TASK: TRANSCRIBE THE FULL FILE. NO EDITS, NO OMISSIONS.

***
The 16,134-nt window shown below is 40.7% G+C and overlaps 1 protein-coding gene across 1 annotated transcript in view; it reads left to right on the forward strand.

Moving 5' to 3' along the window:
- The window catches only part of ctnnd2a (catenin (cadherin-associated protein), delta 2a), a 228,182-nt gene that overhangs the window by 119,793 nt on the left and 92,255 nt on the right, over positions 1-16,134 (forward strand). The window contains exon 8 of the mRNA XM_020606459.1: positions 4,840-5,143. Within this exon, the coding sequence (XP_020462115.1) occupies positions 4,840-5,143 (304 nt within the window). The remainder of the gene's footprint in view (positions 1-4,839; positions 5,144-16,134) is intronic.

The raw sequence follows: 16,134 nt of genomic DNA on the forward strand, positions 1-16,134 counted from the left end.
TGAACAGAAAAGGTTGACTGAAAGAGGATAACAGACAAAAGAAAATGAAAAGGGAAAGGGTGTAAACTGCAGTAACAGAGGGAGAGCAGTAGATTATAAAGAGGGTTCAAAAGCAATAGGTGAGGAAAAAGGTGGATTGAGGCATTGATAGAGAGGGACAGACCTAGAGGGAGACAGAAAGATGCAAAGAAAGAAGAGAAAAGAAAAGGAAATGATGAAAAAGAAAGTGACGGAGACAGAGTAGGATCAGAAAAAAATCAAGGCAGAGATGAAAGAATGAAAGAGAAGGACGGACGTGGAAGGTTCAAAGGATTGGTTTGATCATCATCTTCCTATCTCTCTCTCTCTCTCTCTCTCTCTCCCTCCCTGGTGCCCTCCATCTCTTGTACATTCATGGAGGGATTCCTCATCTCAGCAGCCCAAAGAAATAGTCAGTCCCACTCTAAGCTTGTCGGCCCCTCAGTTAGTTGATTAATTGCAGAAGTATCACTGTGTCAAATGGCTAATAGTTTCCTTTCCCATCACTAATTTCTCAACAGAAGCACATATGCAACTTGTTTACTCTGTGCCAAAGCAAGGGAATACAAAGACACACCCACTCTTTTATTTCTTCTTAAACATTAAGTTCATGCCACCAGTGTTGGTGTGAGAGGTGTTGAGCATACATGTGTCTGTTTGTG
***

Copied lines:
The 16,134-nt window shown below is 40.7% G+C and overlaps 1 protein-coding gene across 1 annotated transcript in view; it reads left to right on the forward strand.

Moving 5' to 3' along the window:
- The window catches only part of ctnnd2a (catenin (cadherin-associated protein), delta 2a), a 228,182-nt gene that overhangs the window by 119,793 nt on the left and 92,255 nt on the right, over positions 1-16,134 (forward strand). The window contains exon 8 of the mRNA XM_020606459.1: positions 4,840-5,143. Within this exon, the coding sequence (XP_020462115.1) occupies positions 4,840-5,143 (304 nt within the window). The remainder of the gene's footprint in view (positions 1-4,839; positions 5,144-16,134) is intronic.

The raw sequence follows: 16,134 nt of genomic DNA on the forward strand, positions 1-16,134 counted from the left end.
TGAACAGAAAAGGTTGACTGAAAGAGGATAACAGACAAAAGAAAATGAAAAGGGAAAGGGTGTAAACTGCAGTAACAGAGGGAGAGCAGTAGATTATAAAGAGGGTTCAAAAGCAATAGGTGAGGAAAAAGGTGGATTGAGGCATTGATAGAGAGGGACAGACCTAGAGGGAGACAGAAAGATGCAAAGAAAGAAGAGAAAAGAAAAGGAAATGATGAAAAAGAAAGTGACGGAGACAGAGTAGGATCAGAAAAAAATCAAGGCAGAGATGAAAGAATGAAAGAGAAGGACGGACGTGGAAGGTTCAAAGGATTGGTTTGATCATCATCTTCCTATCTCTCTCTCTCTCTCTCTCTCTCTCCCTCCCTGGTGCCCTCCATCTCTTGTACATTCATGGAGGGATTCCTCATCTCAGCAGCCCAAAGAAATAGTCAGTCCCACTCTAAGCTTGTCGGCCCCTCAGTTAGTTGATTAATTGCAGAAGTATCACTGTGTCAAATGGCTAATAGTTTCCTTTCCCATCACTAATTTCTCAACAGAAGCACATATGCAACTTGTTTACTCTGTGCCAAAGCAAGGGAATACAAAGACACACCCACTCTTTTATTTCTTCTTAAACATTAAGTTCATGCCACCAGTGTTGGTGTGAGAGGTGTTGAGCATACATGTGTCTGTTTGTG